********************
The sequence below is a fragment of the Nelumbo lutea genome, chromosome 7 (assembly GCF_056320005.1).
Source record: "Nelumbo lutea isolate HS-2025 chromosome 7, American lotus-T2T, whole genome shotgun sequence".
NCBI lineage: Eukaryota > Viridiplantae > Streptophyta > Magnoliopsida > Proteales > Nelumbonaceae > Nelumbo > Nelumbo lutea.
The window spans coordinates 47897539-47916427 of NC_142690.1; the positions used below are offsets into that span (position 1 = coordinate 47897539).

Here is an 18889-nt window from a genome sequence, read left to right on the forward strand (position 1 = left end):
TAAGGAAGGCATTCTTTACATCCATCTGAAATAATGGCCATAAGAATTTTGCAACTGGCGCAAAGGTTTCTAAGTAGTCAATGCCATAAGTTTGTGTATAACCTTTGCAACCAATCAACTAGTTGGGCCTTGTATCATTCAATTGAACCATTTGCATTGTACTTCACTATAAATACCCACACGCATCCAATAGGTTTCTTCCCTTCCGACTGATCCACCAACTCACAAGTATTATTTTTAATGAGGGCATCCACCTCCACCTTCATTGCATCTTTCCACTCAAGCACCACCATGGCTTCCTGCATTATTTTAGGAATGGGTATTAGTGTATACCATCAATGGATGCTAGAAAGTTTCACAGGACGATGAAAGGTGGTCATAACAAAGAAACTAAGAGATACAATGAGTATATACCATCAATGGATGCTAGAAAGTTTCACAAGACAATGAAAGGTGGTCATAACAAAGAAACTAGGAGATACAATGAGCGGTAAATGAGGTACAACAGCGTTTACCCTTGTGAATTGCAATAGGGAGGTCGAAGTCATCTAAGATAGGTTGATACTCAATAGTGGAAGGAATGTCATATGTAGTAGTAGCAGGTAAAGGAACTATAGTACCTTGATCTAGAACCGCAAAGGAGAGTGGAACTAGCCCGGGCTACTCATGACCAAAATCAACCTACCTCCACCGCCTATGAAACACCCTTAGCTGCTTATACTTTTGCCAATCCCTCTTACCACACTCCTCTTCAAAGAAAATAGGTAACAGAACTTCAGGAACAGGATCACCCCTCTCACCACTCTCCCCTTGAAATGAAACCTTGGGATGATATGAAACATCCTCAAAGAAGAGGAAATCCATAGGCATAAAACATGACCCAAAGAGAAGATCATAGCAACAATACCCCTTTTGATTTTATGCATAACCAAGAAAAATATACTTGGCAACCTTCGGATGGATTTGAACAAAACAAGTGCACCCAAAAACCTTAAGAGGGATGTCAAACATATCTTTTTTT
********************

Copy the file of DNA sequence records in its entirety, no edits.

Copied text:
The sequence below is a fragment of the Nelumbo lutea genome, chromosome 7 (assembly GCF_056320005.1).
Source record: "Nelumbo lutea isolate HS-2025 chromosome 7, American lotus-T2T, whole genome shotgun sequence".
NCBI lineage: Eukaryota > Viridiplantae > Streptophyta > Magnoliopsida > Proteales > Nelumbonaceae > Nelumbo > Nelumbo lutea.
The window spans coordinates 47897539-47916427 of NC_142690.1; the positions used below are offsets into that span (position 1 = coordinate 47897539).

Here is an 18889-nt window from a genome sequence, read left to right on the forward strand (position 1 = left end):
TAAGGAAGGCATTCTTTACATCCATCTGAAATAATGGCCATAAGAATTTTGCAACTGGCGCAAAGGTTTCTAAGTAGTCAATGCCATAAGTTTGTGTATAACCTTTGCAACCAATCAACTAGTTGGGCCTTGTATCATTCAATTGAACCATTTGCATTGTACTTCACTATAAATACCCACACGCATCCAATAGGTTTCTTCCCTTCCGACTGATCCACCAACTCACAAGTATTATTTTTAATGAGGGCATCCACCTCCACCTTCATTGCATCTTTCCACTCAAGCACCACCATGGCTTCCTGCATTATTTTAGGAATGGGTATTAGTGTATACCATCAATGGATGCTAGAAAGTTTCACAGGACGATGAAAGGTGGTCATAACAAAGAAACTAAGAGATACAATGAGTATATACCATCAATGGATGCTAGAAAGTTTCACAAGACAATGAAAGGTGGTCATAACAAAGAAACTAGGAGATACAATGAGCGGTAAATGAGGTACAACAGCGTTTACCCTTGTGAATTGCAATAGGGAGGTCGAAGTCATCTAAGATAGGTTGATACTCAATAGTGGAAGGAATGTCATATGTAGTAGTAGCAGGTAAAGGAACTATAGTACCTTGATCTAGAACCGCAAAGGAGAGTGGAACTAGCCCGGGCTACTCATGACCAAAATCAACCTACCTCCACCGCCTATGAAACACCCTTAGCTGCTTATACTTTTGCCAATCCCTCTTACCACACTCCTCTTCAAAGAAAATAGGTAACAGAACTTCAGGAACAGGATCACCCCTCTCACCACTCTCCCCTTGAAATGAAACCTTGGGATGATATGAAACATCCTCAAAGAAGAGGAAATCCATAGGCATAAAACATGACCCAAAGAGAAGATCATAGCAACAATACCCCTTTTGATTTTATGCATAACCAAGAAAAATATACTTGGCAACCTTCGGATGGATTTGAACAAAACAAGTGCACCCAAAAACCTTAAGAGGGATGTCAAACATATCTTTTTTT